Floyd Mayweather's Next Fight: Breaking Down Money May's Potential Opponents
Forty-six down, three to go.
With Saturday’s tougher-than-expected unification defeat of Marcos Maidana, pound-for-pound kingpin Floyd Mayweather Jr. both added another piece of gaudy jewelry—in the form of Maidana’s WBA welterweight title belt—to his collection and got one step closer to the end of what’s thus far been an unbeaten road.
The 37-year-old has three fights remaining on the lucrative six-fight deal he signed with Showtime last year, and, if the work schedule he’s maintained since making that commitment—early May, followed by mid-September—holds true, he’ll reach the climactic career moment in roughly 16 months.
Of course, with every beaten pretender to the throne comes instant conjecture on who’ll be the next in line, and that doesn’t change here. So it’s with that perpetual mandate in mind that we list the top handful of guys likely to be most discussed as the next obstacle between Money and 49-0.
Got an opinion of your own, feel free to register your views in the comments section.
5. Manny Pacquiao
Nah...we don’t think so, either.
But because it’s been nearly impossible in the last several years to make mention of Mayweather without also including Manny Pacquiao in the conversation, why start now?
The reality that both fighters are well into their 30s—Mayweather is 37, Pacquiao 35—precludes the idea that we’ll ever see them joined together at their peaks, but if the mountains move and the fight does somehow get made, that doesn’t mean it couldn’t still be a classic.
Thomas Hearns and Ray Leonard put on quite a second show in 1989, eight years after their first go-round, so we’ll hold out hope that if it does happen, it’ll be worth the wait. Still, if you’re of the betting persuasion, there’s probably a better chance of a Mayweather-Shantel Jackson throwdown first.
4. The Sergio Martinez-Miguel Cotto Winner
If you’re looking for a Mayweather match to push the competitive envelope, this is the best option.
Miguel Cotto, whom Mayweather defeated to win the WBA’s 154-pound title in 2012, will rise to 160 pounds in June when he meets reigning WBC middleweight king Sergio Martinez at Madison Square Garden. And because both Cotto and Martinez are relatively small for that division and each is a former titleholder at 154, the prospect of Money vying for a belt against either of them is at least realistic.
It’s probably a more likely occurrence if Cotto wins, so those thirsting for a Mayweather-Freddie Roach showdown will want to root for the Puerto Rican. And as for those who’d suggest Gennady Golovkin as a truer test, would you base Mayweather’s 160-pound legitimacy on a win over a guy who beat Kelly Pavlik (in Martinez’s case) or Martinez himself for a belt, or the one who toppled Lajuan Simon?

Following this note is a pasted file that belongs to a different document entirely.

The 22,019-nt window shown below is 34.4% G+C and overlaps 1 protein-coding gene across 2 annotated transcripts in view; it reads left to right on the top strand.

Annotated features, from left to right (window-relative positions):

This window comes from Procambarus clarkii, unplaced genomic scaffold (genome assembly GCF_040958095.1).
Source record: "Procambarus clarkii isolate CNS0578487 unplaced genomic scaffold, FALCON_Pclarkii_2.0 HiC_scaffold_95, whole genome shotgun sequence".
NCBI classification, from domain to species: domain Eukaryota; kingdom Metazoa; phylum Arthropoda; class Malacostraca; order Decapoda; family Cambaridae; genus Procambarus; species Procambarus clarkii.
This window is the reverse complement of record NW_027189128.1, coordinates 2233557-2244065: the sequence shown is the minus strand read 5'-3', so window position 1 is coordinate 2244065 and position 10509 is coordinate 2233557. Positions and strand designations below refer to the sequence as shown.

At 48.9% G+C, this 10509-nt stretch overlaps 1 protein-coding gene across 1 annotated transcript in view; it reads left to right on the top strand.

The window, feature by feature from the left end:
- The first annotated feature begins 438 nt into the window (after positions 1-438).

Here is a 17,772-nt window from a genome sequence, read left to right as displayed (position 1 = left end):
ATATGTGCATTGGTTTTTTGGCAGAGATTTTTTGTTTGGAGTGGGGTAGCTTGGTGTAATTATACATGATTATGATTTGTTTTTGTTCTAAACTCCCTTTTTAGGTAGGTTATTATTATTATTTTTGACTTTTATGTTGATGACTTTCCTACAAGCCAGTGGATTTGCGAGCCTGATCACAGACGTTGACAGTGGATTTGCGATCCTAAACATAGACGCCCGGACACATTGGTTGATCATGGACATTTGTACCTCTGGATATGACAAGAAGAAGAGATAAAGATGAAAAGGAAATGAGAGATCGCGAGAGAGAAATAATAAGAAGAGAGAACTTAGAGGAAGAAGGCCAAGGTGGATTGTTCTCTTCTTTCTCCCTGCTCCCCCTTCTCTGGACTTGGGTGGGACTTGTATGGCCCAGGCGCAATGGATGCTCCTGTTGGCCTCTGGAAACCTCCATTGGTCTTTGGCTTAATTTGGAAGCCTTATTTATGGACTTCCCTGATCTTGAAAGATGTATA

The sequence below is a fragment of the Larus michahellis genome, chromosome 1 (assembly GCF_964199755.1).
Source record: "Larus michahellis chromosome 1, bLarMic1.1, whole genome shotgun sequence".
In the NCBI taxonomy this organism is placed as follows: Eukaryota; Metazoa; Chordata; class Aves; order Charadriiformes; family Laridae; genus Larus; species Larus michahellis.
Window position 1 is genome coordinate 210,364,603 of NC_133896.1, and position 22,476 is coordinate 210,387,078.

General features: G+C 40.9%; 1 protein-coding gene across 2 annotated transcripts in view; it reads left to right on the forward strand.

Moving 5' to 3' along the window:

3. Keith Thurman
Florida-based slugger Keith Thurman is beginning to show all the requisite signs of a superstar.
He’s a young, good-looking kid. He seems completely at ease in front of a microphone. And his tools in the ring are not only stellar, but also eminently watchable—as a three-round destruction of former lightweight champ Julio Diaz most recently proved on Showtime’s air on April 26.
Add to the mix the fact that he’s the WBA’s mandatory challenger to its new champion—Mayweather—and you may have a master vs. young lion showdown whose time has come.
If the old man takes the bait, it’ll surely be a compelling match, but the guess here is that it’s more likely to come in another 12 months, after Thurman has had more time to build a mainstream persona.
2. Amir Khan
Depending on whose poll you believe, a match between Mayweather and Englishman Amir Khan is already one that the public has demanded. And now that Khan has shown true welterweight chops by beating ex-beltholder Luis Collazo on Saturday’s undercard, it seems the obstacles have been removed.
It’s a fight that makes sense for a lot of promotional reasons.
Khan is a recognizable name with a legitimate fanbase. He’s competed on the world championship level at 140 pounds, including a defeat of Maidana in their own Las Vegas meeting in 2010. And aside from two meetings with big punchers where his resistance was proven balky, Khan’s never met a fighter whose skill set has been dramatically superior to his own.
Mayweather’s never been confused with a one-shot KO artist, so it’s more likely a match between him and Khan would come down to speed and technique—two areas where Khan might not be his equal, but is certainly worthy of inclusion in the same conversation.
If they can work out the scheduling around Khan’s adherence to Ramadan, look for this one by the end of the year—maybe back in Las Vegas, or perhaps across the pond in London, where a dizzying amount of hype would be sure to follow.
1. Marcos Maidana
Marcos Maidana walked into the MGM Grand on Saturday night as a massive underdog. Not many—if any—serious observers gave him much of a chance of unseating boxing’s standard for excellence, but you’d be absolutely crazy not to say that he exceeded expectations.
In fact, that’s the absolute least you could say.
Maidana’s pressure attack, relentlessness and willingness to attack from awkward angles kept the usually calm and collected pound-for-pound king on the defensive, searching for answers to a foe who just wouldn’t stop coming.
He forced Mayweather to a decision that, for the first time since, well, Jose Luis Castillo I, was very much in doubt when the scorecards were read. And while you can quibble with the cards, you can't say enough about the show and effort that Chino put in on Saturday night.
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